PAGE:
J. S. & G. F. Simpson

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J. S. & G. F. Simpson
26-36
Rodney St.
Brooklyn, N. Y.

J. S. & G. F. Simpson were successors to H. B. Scholes' North Brooklyn Iron Foundry. Henry B. Scholes operated the North Brooklyn Iron Foundry in the Williamsburgh section of Brooklyn from approximately 1867 to 1877. The foundry was located on Kent Ave. at the corner of Ross St. for several years, then moved to Rodney St. near Kent Av. These addresses are within a block of one another. A story in the Brooklyn Daily Eagle, 29 July 1872, p. 2, indicates that Scholes "built on the opposite side of Kent avenue" around that time.


This ad appeared in a Brooklyn city directory in 1875.

Henry Bride Scholes (1828-1910) was born Feb., 1828, in England, and died at his residence, 599 Bedford Ave., Brooklyn, 16 March 1910, in his 83d year. He was recorded in the 1900 U. S. Census living at 575 Bedford Ave., Brooklyn, when he was 72 years old. The census indicates that he immigrated to the U. S. as an infant in 1829. Around 1877 Scholes gave up his iron foundry and went into the coal business. The 1880 U. S. Census recorded him living at 119 Bedford Ave., Brooklyn, when he gave his occupation as "Coal Dealer." He was 52 years old at that time (click for Scholes ad as coal and wood dealer in 1879).


This ad appeared in a Brooklyn city directory in 1879.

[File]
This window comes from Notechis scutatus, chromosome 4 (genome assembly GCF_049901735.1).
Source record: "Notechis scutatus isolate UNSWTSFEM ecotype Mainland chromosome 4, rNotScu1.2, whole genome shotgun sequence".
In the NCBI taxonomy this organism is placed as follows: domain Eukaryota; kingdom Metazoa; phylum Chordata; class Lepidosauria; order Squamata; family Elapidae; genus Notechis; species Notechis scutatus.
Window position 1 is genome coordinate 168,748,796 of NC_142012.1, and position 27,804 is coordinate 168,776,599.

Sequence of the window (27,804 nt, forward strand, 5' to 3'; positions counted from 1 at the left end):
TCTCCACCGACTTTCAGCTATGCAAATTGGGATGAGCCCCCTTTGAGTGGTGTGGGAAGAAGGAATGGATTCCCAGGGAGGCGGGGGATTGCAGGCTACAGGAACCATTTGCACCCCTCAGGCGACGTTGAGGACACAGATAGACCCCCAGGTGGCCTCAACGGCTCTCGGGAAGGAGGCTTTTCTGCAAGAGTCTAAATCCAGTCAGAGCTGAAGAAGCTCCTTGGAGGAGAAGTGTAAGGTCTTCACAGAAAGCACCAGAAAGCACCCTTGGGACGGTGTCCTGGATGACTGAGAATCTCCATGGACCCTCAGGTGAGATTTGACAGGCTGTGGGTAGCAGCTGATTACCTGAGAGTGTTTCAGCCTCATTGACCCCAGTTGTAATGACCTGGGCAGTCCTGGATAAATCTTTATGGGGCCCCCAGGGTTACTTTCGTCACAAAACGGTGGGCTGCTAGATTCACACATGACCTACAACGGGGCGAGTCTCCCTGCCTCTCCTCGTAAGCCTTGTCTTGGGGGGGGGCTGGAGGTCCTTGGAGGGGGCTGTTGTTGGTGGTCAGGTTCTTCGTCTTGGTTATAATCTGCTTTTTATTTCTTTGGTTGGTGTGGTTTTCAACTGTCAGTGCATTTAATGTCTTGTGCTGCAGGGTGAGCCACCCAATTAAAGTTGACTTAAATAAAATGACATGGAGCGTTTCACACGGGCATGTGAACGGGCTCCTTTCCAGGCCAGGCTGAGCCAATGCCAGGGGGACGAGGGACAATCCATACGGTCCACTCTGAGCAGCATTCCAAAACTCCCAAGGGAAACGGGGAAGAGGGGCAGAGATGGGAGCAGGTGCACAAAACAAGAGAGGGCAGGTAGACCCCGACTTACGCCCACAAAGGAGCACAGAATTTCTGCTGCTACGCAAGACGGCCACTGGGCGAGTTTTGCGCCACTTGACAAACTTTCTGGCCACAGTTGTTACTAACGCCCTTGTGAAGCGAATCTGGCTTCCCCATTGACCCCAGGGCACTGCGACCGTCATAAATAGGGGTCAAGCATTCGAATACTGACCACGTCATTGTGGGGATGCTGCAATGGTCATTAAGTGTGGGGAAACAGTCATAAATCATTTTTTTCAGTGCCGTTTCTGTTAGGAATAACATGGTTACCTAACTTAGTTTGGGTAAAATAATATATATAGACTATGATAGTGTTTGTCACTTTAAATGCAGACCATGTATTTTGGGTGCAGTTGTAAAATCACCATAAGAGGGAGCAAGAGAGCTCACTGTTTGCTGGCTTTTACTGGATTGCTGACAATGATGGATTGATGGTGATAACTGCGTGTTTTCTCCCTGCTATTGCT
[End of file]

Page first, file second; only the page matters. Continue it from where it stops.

The Simpsons were James S. Simpson (1850-1908) and George Frederick Simpson (1851-?). In 1880 James S. Simpson lived at 147 Hooper St., Brooklyn, with his uncle, James F. Scholes. James F. Scholes (1850-?), a coal merchant, was the son of Frederick Scholes, a brother of Henry B. Scholes, former proprietor of the North Brooklyn Iron Works. The succession of proprietors, then, was within the family.

James Simpson was also included in the 1880 U. S. Census. He was 31 years old and lived with his wife, Mary, and daughter, Florence, at 89 Keap St.

The 1880 U. S. Census (non-population schedules) recorded the J. S. & G. F. Simpson iron foundry with the following data. The company owned $15,000 in capital and raw materials worth $26,002. They employed as many as 54 workmen, including 46 males above the age of 15, and they paid $24,532 in annual wages. The ordinary work day was 10 hours, and a skilled mechanic was paid $2.50 per day. They were in operation 12 months out of the year. The plant used one boiler for one steam engine with a total of 25 horsepower. The value of the previous year's production was $66,000.